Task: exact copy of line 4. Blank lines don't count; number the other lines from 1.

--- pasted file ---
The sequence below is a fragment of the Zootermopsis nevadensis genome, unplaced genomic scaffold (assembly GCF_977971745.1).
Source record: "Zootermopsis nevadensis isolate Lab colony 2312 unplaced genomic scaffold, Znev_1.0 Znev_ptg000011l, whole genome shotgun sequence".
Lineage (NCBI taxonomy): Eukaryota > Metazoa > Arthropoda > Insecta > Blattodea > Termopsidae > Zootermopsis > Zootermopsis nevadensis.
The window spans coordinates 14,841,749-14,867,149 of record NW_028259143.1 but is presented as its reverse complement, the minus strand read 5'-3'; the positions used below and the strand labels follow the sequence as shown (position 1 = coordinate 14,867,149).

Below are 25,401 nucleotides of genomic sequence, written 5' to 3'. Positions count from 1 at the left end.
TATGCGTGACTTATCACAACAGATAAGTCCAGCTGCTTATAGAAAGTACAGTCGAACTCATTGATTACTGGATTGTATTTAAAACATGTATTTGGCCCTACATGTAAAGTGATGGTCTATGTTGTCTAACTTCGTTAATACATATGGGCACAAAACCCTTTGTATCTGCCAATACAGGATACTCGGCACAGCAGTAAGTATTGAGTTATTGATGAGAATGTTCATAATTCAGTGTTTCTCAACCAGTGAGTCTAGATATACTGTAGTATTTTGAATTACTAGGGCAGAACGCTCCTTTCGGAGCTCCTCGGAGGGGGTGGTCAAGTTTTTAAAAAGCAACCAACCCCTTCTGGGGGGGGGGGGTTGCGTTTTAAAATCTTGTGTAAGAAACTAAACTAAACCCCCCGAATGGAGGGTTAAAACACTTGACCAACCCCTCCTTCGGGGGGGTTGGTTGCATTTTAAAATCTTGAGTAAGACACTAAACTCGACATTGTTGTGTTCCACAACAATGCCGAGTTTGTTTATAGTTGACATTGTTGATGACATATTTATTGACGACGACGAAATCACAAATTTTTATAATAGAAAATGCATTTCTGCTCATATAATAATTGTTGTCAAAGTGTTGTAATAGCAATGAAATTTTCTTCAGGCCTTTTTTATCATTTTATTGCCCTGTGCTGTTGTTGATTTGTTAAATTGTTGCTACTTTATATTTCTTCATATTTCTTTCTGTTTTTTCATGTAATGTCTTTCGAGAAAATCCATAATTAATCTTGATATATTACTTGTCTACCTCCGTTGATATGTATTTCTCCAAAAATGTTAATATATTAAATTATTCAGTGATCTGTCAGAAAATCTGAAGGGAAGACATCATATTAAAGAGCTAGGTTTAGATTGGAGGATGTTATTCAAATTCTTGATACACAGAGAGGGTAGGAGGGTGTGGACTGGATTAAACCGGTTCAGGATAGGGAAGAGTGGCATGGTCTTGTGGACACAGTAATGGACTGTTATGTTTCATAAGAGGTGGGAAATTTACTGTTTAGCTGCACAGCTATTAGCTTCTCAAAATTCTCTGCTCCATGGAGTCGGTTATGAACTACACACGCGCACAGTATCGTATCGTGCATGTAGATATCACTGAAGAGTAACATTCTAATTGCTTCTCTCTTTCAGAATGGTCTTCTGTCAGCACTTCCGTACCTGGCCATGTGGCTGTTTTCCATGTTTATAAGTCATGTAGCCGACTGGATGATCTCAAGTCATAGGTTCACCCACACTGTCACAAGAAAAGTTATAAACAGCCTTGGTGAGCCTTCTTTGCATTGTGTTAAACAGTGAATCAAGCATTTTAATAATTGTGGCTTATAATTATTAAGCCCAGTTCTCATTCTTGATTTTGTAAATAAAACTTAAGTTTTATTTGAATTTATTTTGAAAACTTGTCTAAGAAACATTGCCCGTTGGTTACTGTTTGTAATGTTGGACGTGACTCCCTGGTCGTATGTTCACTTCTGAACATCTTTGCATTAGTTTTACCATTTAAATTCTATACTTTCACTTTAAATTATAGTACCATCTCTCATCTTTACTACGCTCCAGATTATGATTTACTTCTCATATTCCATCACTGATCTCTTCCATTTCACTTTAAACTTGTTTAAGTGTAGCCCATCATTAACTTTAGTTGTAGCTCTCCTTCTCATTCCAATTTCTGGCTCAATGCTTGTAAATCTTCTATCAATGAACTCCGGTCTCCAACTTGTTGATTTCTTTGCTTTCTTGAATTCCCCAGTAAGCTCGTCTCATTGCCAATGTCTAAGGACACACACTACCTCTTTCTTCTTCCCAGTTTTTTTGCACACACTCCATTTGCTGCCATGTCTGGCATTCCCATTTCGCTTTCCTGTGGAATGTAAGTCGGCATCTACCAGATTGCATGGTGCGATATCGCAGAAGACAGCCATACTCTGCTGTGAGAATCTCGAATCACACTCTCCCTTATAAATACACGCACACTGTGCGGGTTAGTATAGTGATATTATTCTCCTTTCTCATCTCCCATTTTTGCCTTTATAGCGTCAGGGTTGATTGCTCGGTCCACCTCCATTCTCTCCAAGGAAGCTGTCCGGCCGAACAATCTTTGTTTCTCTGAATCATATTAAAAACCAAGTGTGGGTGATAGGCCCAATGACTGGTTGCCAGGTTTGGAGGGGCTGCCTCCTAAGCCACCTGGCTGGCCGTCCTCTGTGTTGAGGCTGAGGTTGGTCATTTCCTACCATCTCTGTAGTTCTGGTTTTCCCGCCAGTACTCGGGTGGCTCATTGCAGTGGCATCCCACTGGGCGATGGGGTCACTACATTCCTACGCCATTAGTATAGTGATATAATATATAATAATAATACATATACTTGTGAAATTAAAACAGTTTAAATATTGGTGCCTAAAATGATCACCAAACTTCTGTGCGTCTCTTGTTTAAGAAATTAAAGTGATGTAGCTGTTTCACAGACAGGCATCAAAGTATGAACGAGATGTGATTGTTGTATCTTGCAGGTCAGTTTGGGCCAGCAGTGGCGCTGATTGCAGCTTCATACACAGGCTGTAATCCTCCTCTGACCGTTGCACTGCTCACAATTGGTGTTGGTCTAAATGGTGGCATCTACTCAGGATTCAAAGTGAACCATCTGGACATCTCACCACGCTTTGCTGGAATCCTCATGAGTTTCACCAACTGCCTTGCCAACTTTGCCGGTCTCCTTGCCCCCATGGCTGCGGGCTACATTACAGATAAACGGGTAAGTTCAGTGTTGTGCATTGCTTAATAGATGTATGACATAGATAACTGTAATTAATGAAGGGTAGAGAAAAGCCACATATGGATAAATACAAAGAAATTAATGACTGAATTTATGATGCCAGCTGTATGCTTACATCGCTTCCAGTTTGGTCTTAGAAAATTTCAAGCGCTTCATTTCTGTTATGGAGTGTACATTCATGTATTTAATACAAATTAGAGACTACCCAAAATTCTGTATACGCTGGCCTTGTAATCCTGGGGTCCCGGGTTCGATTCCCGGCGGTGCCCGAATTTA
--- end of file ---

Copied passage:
The window spans coordinates 14,841,749-14,867,149 of record NW_028259143.1 but is presented as its reverse complement, the minus strand read 5'-3'; the positions used below and the strand labels follow the sequence as shown (position 1 = coordinate 14,867,149).